The Ballestas Islands (or the Islas Ballestas) are a little-known gem off the Peruvian coast. If you’ve heard of them, you’ve probably also heard their less than flattering nickname of “the poor man’s Galapagos”. Might not sound like much, but a visit to the Ballestas’ wealth of bird and sea life might just change your mind. Here’s why the Ballestas Islands should be on your South American travel itinerary.

It can be all too easy to skip through Peru in a mad rush to get to the big sights. Machu Picchu, Cusco, Lima and the Amazon can be so high up on traveller’s bucket lists that they leave little time to see lesser-known places and destinations. Peru’s southern coast and its surrounds can feel a little out of the way but boast a number of interesting destinations. Perhaps none more so than the Ballestas Islands.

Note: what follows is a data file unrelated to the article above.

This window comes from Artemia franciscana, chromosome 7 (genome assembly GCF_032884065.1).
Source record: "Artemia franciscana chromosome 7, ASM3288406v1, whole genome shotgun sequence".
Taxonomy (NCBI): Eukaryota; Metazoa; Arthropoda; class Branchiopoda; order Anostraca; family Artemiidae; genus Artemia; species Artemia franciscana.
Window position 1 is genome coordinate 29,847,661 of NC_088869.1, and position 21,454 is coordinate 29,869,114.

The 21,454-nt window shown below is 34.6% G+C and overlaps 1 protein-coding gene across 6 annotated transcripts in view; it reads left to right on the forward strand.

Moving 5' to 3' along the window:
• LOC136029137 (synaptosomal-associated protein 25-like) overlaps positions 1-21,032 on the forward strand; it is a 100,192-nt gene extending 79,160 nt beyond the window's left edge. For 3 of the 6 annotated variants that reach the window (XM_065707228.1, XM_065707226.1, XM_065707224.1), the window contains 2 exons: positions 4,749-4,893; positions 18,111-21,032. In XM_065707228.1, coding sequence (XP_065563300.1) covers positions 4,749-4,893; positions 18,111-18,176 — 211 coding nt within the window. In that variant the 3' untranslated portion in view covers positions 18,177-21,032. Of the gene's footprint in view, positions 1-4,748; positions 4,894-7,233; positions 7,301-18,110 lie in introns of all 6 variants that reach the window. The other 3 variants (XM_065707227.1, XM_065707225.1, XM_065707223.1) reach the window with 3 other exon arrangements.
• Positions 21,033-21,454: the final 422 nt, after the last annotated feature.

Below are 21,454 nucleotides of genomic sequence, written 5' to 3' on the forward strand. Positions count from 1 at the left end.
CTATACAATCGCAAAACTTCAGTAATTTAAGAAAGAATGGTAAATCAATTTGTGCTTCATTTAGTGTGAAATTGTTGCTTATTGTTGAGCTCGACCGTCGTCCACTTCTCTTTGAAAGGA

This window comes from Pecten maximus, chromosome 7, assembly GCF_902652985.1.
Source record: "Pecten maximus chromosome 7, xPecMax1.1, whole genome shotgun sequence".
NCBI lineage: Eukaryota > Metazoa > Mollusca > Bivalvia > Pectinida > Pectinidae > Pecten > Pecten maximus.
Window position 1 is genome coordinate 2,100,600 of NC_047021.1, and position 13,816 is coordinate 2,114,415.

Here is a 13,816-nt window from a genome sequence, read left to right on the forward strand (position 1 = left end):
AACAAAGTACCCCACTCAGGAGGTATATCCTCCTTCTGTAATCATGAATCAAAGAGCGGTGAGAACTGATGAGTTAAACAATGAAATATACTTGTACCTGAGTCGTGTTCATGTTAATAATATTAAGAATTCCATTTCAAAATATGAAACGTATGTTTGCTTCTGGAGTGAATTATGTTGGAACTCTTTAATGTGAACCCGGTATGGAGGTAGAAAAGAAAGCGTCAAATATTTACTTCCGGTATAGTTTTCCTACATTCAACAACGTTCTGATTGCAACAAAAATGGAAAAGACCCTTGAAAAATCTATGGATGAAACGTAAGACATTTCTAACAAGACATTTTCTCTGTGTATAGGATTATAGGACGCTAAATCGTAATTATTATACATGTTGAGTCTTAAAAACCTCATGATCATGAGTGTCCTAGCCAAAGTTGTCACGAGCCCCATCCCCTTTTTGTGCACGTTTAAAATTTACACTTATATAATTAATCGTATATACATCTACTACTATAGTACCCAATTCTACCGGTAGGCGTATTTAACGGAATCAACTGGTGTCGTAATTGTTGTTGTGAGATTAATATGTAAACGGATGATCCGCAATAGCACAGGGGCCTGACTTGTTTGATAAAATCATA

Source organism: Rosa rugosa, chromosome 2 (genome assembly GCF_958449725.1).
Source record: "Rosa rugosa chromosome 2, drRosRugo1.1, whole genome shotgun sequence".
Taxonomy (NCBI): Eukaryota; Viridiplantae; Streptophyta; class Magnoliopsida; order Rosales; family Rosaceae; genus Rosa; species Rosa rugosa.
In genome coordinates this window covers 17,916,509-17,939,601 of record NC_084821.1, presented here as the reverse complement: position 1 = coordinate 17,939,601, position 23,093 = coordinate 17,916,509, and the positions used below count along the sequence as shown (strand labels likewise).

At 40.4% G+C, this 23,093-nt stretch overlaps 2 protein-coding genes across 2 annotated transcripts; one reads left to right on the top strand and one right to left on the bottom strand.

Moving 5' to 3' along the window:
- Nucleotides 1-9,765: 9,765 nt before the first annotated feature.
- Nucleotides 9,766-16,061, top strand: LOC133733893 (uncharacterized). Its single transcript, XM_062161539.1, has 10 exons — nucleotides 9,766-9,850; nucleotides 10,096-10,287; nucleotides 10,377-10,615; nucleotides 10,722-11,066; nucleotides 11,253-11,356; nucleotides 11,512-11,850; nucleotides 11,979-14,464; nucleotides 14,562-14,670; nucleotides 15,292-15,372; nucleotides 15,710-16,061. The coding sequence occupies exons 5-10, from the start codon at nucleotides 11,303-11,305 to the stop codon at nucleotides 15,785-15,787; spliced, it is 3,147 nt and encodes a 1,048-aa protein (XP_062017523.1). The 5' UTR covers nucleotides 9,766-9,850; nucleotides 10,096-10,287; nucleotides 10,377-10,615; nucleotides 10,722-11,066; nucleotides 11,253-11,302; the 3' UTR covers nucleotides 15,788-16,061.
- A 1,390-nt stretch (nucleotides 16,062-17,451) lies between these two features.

If you’d asked me to list what I knew about the Ballestas Islands before my most recent trip to South America, I wouldn’t have been able to tell you a thing. Maybe a vague recollection that they were off the coast of Peru and… no that was totally it.

After my trip, I’d say that the Ballestas Islands are one of the most accessible ways to see some of the diverse eco-system of South America’s islands. As they’re only located 12 miles off the Peruvian coast, they can easily be seen on a day trip (in fact, you’re not allowed to disembark onto the islands, so a boat tour is the only way to see them).

So what to expect? If you’re into birds, want to see penguins and sea lions galore, with the odd chance of catching sight of a turtle or killer whale you should make the trip out to the Ballestas Islands. Any trip to the Ballestas mainly involves circling close to the shores and getting up-close-and-personal with the wildlife that calls these islands their home.

Birds on the Islas Ballestas

The Ballestas Islands

While you’re in the area, make sure you also stop off in Ica, the home of Peruvian Pisco.

Boat Tours to the Ballestas Islands